|Tufties in the Azolla|
|Small Tortoiseshell All pics (c) Bark. pics from two weeks ago|
It is staggering how much the moor has changed during the two weeks that I have been away. Grasses are seeding, pools are evaporating, more and more butterflies are on the wing and the invasive water weed azolla is enveloping the southern lagoon. All of these factors driven by the sudden appearance of summer.
There are large loose mixed flocks of juvenile tits, warblers, Dunnocks and Robins moving around the car park field and the hedgerows. One on Sunday morning included both species of Whitethroat, Willow/Chiffs and at least two Grasshopper warblers. The adult “groppers” had started reeling again presumably to start second or third broods. There were at least thirty juvenile Chaffinches by the cattle pens and the Turtle doves were purring continuously on both mornings. Both species were coming down to feed on the fine seed mix scattered in front of the gate.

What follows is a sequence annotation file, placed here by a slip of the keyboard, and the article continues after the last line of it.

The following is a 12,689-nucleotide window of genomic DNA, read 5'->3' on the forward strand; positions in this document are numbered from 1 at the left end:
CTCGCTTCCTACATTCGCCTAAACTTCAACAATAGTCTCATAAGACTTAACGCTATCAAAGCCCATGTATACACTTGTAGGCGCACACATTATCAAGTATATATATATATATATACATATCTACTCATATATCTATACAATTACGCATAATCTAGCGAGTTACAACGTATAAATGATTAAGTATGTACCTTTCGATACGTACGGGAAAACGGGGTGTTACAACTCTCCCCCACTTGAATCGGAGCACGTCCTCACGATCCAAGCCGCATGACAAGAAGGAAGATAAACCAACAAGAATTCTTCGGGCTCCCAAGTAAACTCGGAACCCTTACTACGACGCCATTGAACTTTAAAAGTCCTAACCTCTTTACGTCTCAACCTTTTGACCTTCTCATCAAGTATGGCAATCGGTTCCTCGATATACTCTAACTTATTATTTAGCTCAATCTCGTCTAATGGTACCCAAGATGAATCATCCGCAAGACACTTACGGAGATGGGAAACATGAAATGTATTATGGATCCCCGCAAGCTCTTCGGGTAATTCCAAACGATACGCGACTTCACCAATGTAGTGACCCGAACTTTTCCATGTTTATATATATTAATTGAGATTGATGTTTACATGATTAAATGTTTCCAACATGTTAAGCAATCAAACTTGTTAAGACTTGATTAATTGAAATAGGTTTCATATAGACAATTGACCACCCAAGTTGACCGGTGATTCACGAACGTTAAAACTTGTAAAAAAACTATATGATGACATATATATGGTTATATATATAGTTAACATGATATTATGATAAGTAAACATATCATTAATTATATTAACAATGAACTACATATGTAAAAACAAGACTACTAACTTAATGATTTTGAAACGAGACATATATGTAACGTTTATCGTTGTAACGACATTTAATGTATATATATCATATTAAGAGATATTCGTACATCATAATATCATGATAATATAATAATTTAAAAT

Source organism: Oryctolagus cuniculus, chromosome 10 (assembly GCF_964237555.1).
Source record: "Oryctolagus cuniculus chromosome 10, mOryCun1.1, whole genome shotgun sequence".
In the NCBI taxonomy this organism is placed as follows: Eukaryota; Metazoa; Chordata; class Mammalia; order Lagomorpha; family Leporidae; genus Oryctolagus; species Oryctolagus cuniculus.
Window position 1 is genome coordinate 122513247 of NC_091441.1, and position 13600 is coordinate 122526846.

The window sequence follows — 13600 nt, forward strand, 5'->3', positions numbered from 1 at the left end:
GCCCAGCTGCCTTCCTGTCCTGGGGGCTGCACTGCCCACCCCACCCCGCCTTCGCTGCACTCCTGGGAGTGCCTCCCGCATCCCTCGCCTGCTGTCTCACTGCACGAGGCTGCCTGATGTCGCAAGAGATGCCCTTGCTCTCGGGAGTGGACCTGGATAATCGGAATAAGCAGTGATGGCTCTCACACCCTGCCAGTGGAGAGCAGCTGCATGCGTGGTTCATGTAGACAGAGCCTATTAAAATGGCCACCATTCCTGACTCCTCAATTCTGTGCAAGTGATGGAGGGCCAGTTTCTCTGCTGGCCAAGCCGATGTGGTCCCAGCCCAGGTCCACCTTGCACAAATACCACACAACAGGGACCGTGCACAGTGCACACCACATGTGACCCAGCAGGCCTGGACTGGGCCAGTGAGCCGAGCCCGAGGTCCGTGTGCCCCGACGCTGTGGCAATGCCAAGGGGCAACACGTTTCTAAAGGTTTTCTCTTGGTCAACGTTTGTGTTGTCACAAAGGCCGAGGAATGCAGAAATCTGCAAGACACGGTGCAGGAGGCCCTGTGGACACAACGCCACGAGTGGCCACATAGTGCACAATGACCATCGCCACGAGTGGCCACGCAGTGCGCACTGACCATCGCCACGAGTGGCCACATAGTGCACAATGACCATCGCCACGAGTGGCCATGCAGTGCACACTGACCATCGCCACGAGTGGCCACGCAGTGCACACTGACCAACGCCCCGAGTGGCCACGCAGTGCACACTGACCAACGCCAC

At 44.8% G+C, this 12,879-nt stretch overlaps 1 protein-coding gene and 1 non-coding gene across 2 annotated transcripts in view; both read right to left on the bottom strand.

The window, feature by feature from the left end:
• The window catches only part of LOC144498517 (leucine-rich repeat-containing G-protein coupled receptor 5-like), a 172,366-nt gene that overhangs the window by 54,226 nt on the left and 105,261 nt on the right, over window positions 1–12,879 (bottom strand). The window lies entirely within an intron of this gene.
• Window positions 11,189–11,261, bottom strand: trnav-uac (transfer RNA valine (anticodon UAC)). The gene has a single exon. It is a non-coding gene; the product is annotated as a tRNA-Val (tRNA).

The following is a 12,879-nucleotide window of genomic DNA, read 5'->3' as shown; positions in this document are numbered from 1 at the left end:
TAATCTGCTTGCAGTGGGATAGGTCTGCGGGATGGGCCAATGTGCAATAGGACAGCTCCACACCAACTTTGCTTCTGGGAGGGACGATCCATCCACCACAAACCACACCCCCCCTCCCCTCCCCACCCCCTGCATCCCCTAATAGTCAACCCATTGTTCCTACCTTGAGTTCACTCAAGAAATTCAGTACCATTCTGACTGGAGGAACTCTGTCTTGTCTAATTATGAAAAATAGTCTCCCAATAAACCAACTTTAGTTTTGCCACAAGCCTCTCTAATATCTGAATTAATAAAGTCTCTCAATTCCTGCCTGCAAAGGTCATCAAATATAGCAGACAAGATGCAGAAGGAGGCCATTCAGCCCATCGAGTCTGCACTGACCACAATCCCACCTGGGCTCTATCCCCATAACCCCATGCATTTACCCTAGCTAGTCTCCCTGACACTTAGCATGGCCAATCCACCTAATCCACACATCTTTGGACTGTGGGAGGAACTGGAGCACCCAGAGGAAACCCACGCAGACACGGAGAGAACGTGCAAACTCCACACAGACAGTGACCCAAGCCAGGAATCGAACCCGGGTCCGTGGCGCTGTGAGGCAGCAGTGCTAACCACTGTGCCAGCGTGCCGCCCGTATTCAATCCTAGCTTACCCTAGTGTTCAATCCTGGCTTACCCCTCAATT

At least two and probably three Quail could be heard calling, one from the MOD land to the east of the Roman Road.
Waders were seen on some of the scrapes during the previous week. Water levels are dropping rapidly now and I hope that they may be topped up, if the forecast thunderstorms happen over the next few days.
I was considering the list of birds recorded on the reserve and in the Otmoor basin this year and there are several commoner species that have yet to be seen. They include: Little Owl, Grey Wagtail, Common Sand, Spotted Flycatcher and for me the most missed of all, Cettis Warbler. There may well be other surprises and additions but it would be good to hear of any records of these species.